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Huawei is making its own components and switching to Asian suppliers to counter the U.S. ban

By Ng Chong Seng - on 29 Jul 2019, 2:25pm

Huawei is making its own components and switching to Asian suppliers to counter the U.S. ban

The Kirin 980 is used in Huawei's current P30 flagship phone. (Image: Huawei.)

According to a report by Nikkei Asian Review, Huawei is set to debut “two of the world’s most advanced chips” in the coming months.

The first of these two chips is the Kirin 985, which is widely expected to be used in the upcoming Mate 30 series. Designed by Huawei’s semiconductor arm HiSilicon, this mobile processor is rumoured to be made by TMSC using a second-generation 7nm process featuring extreme ultraviolet (EUV) lithography tech. The latter bit should bring about higher transistor density and improved power efficiency.

The other high-end chip that Huawei is making is a chipset that includes a 5G modem. Sources told Nikkei Asian Review that this SoC would be released before the end of 2019. Since the Mate 30 is expected to have a variant that support 5G mobile connectivity, this is most likely where the chipset will make its first appearance.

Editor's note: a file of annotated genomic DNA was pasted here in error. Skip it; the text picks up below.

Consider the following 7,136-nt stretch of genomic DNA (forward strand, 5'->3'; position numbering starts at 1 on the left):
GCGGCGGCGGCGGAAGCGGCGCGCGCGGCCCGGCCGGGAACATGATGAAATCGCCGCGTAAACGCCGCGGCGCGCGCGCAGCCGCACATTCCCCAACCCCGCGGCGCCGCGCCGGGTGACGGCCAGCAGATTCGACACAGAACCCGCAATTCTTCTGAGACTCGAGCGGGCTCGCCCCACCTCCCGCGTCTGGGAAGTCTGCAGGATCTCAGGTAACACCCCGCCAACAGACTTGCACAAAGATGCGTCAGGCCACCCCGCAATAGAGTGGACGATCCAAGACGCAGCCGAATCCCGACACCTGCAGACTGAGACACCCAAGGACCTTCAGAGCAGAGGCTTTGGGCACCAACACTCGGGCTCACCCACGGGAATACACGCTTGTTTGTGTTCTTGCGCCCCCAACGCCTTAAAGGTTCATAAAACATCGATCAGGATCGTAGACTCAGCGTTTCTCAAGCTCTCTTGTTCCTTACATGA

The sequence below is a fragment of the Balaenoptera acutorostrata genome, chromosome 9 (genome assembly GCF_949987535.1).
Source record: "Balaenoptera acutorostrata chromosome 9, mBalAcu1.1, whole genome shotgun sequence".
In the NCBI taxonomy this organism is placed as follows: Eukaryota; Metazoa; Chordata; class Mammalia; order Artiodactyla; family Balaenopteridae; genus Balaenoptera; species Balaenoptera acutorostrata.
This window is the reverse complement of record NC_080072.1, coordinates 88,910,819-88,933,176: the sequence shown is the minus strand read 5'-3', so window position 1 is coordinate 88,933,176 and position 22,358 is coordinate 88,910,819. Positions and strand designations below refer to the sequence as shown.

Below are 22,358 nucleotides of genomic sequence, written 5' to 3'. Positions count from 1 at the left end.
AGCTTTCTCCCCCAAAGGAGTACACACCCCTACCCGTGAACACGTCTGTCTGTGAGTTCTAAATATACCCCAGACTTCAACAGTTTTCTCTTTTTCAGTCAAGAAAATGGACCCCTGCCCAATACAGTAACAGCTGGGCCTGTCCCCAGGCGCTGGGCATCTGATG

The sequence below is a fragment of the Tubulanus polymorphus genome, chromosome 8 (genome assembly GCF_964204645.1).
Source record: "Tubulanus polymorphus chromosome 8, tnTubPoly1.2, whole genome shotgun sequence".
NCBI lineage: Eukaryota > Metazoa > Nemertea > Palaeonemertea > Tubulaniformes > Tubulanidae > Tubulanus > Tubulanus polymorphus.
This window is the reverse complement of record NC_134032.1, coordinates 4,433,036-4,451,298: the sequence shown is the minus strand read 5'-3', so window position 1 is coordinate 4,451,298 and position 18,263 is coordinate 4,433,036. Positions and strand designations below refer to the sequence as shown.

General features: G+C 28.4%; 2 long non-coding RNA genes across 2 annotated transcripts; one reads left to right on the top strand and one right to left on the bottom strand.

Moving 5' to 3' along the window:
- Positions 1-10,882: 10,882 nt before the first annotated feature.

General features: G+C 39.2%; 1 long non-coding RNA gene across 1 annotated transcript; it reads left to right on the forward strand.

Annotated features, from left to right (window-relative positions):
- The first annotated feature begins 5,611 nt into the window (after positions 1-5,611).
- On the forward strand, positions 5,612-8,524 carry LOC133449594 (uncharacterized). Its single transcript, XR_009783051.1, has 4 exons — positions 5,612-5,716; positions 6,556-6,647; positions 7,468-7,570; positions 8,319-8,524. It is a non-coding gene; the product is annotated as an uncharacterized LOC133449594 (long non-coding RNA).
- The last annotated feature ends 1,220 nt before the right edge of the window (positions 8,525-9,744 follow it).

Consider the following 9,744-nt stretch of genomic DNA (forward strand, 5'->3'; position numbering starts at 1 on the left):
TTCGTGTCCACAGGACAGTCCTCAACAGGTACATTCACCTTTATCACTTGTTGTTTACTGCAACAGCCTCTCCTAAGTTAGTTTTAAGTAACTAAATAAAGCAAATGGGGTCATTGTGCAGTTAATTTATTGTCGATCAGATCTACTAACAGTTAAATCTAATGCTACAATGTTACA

Nikkei Asian Review says Huawei is able to produce these chips despite the U.S. sanctions because the Chinese company is able to find Asian alternatives for components that it normally sources from U.S. suppliers. The reports says Huawei has already shifted orders of cellular power amplifiers and Wi-Fi chips from Skyworks, Qorvo, and Broadcom to Japan’s Murata Manufacturing and Taiwan’s RichWave. The company is also designing its own power amplifier and radio frequency components and making them with Taiwan’s WIN Semiconductors.

In a recent interview with Yahoo Finance, Huawei CEO Ren Zhengfei said that the company aims to ship 270 million phones this year. If the report is true, it certainly explains his bullishness. But there’s always this lingering question of whether the company will continue to have access to Google’s Android operating system.

Source: Nikkei Asian Review.

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